Friday, August 5, 2011

Unfinished Tademas

Sir Lawrence Alma Tadema is known for highly finished paintings of Roman life. But during his development stages, he could be pretty loose and improvisational.


(Click to enlarge.) There are a few unfinished paintings that suggest he switched gears part way through the painting and introduced new figures with a brush. They’re drawn in quickly with a thin sable brush to establish an outline. The face of the lower woman is roughly blocked in with  simple planes. The skin tones of the farthest figure has been filled in with a semi-opaque scumble. The middle figure has been refined another step forward.


This unfinished painting shows what a painting might look like in the midst of rethinking and reworking. This time he’s drawing outlines in a light opaque medium (I’m not sure what it is--chalk? white oil?). He seems to be trying to place one or more male faces on the right.

The modulation of tones and edges in the main face has been taken farther along.

Ideally major changes should be done over sections where the paint has been scraped down to the priming, to avoid pentimenti from showing up later.


LINKS
Wikipedia on Tadema
Alma Tadema Complete Works on the web
Pentimento on Wikipedia
BOOKS
Lawrence Alma-Tadema
Alma-Tadema: The painter of the Victorian vision of the ancient world
Previously: Tadema's Antony and Cleopatra

12 comments:

Chris said...

Thanks for finding these for us :) It's pretty cool to see how such well known painters worked, or quit, and reworked things :)

My Pen Name said...

regarding chalk: Jon Demartin uses this to redraw paintings, and I believe his teaching 'lineage' so to speak, come directly from Gerome...

He said its better for corrections and intial drawings than charcoal because it doesn't dirty up the brush and paints like charcoal.

Tom Hart said...

It seems to me (and I could be wrong) that Taldema is one artist in whose work pentimenti is not uncommon. I vaguely recall that a painting of his at the Clark in Williamstown, MA is one example. Seeing these correction/alteration methods I'm not surprised. It's too bad he couldn't have foreseen the pentimenti. Given his tight, polished style I feel sure he'd have avoided that if he'd known.

Gordon Napier said...

Alma-Thadema was a very fine painter. I saw his 'Tepidarium' recently at the 'Cult of Beauty' exhibition at the V & A museum. Amazing how small it is, the level of detail and finish, and the perfect textures make you think it's likely to be life-sized when you see reproductions, but it's more like the size of an A4 page.

Ontheroad said...

Thanks for sharing this. I am fond of the period and the painter and learned something new.

Caitlin Flood said...

Your posts on unfinished and process works are some of my favorites. I looked at the Waterhouse studies of nymphs over and over and I think I will do the same here. Thank you so much!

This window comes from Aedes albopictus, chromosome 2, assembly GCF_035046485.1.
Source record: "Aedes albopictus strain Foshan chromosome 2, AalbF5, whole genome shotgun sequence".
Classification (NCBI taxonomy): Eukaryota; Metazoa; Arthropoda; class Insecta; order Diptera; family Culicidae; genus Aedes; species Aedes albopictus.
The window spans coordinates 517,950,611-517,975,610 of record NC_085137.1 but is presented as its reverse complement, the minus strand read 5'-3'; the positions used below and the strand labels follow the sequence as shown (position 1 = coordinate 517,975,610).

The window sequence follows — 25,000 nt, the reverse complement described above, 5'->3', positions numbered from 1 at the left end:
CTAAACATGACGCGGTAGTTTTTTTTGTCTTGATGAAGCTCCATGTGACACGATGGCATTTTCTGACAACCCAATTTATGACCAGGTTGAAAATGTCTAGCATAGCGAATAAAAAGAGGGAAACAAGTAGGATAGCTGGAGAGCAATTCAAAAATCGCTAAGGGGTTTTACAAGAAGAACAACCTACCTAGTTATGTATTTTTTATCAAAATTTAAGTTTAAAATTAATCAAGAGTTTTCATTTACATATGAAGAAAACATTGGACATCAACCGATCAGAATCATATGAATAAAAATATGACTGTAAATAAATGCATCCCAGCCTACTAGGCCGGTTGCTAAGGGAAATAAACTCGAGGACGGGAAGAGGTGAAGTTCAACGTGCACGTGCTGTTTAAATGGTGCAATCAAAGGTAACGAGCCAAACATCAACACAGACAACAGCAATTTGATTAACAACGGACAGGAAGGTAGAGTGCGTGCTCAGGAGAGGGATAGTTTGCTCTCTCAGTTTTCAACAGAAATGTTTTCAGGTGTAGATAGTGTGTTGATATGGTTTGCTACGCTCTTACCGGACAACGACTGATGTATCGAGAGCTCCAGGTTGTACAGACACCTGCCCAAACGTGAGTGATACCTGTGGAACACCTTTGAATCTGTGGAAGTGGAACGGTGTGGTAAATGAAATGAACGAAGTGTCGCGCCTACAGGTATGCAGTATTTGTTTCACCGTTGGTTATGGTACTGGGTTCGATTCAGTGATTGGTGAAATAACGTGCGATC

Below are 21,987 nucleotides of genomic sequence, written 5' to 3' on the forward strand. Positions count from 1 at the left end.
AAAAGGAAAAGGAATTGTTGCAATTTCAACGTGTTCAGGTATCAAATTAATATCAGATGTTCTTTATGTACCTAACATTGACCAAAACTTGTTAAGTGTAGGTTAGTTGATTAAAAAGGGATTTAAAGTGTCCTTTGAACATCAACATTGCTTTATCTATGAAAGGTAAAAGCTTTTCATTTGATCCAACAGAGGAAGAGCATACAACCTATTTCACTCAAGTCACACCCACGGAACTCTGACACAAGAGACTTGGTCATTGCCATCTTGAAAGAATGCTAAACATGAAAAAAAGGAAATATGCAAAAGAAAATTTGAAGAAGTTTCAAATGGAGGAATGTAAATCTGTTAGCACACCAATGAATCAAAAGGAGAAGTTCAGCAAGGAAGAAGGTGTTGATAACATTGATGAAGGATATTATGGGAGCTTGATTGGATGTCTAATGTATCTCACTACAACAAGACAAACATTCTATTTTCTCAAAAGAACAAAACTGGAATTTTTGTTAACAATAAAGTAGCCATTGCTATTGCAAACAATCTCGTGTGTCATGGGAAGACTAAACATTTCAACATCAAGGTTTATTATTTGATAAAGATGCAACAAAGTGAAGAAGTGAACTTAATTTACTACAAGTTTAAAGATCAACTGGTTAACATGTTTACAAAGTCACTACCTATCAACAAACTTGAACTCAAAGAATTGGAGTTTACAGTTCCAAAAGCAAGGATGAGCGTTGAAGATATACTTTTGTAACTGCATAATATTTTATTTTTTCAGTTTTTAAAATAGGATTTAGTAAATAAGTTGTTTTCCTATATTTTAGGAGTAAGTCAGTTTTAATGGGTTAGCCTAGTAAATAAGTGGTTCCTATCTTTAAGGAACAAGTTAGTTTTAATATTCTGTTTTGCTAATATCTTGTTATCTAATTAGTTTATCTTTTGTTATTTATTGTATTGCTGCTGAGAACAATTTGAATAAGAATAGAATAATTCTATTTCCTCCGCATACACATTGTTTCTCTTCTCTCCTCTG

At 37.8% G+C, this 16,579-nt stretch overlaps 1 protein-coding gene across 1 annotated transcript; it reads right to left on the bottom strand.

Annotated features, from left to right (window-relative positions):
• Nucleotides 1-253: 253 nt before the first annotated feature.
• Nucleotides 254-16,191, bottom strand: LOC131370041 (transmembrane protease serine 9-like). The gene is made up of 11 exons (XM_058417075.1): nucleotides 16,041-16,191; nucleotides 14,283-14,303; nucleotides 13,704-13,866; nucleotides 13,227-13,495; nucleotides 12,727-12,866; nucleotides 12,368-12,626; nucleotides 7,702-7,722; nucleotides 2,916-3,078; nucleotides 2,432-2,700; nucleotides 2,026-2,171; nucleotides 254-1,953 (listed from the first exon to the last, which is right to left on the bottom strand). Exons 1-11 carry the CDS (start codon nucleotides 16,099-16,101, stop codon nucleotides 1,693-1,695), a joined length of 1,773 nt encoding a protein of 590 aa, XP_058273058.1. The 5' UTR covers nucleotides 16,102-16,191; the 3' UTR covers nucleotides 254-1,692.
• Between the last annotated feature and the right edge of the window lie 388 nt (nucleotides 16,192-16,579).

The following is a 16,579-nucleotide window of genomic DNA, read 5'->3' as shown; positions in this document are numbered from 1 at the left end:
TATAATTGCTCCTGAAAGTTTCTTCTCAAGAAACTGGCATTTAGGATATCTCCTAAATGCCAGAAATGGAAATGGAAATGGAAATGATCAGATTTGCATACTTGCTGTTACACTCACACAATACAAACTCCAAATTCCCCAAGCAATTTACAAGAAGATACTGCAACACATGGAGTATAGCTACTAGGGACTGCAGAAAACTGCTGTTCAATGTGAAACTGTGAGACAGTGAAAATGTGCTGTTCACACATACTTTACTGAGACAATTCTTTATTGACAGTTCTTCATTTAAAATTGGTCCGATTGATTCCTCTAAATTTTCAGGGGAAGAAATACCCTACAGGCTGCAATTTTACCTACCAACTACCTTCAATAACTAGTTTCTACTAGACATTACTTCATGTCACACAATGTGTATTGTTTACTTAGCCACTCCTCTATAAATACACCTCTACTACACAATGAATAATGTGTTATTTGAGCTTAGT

etc, etc said...

So utterly brilliant at conveying the tactile qualities of surfaces.

Ben Valentine said...

I believe he knew fully of the undesirable effect of paint becoming translucent over time. He must have not cared. John Collier speaks of the effect as well as Solomon J. Solomon in the books Mr. Gurney has recommended(both awesome books and surprisingly easy to read). And if Collier knew of it I have to assume Tadema knew as Collier was a sort of student of his.

I was recently reading "A manual of oil painting" again and when Collier describes how to lay in a still life I thought of that top painting. The flat "local color" block-in seems exactly as Collier describes it.

James Gurney said...

Ben, good points. I'm pleased to say that Solomon Solomon's book will be coming out again this fall from Dover, and I had the opportunity to write the introduction for it. More on that later.

Appreciate all the other insightful comments.

CW said...

Does anybody know of any painters who have used or do use pentimenti intentionally to imbed hidden, ghostly images into their works? That's the first thing I thought to do with this effect if I were a skilled painter.

tinoradman said...

I suspect Tadema blocked in the top figure (in first painting) intentionally using high chroma orange. That way, when he overpainted highly staurated underlayer with cooler and lighter translucent paint, he would achieve very beautiful flesh tone. Some believe that Bouguereau used similar technique in his work, as well.

Roberto said...

Using white chalk for sketching changes or additions to a piece works well over darker areas, especially on large pieces. MPN is right about muddying up the paints with charcoal. By using colored chalks you can control this effect to your advantage. For a finer line, and a wide range of colors, I use Nupastels (Prismacolor) to outline. I like drawing with colored lines. -RQ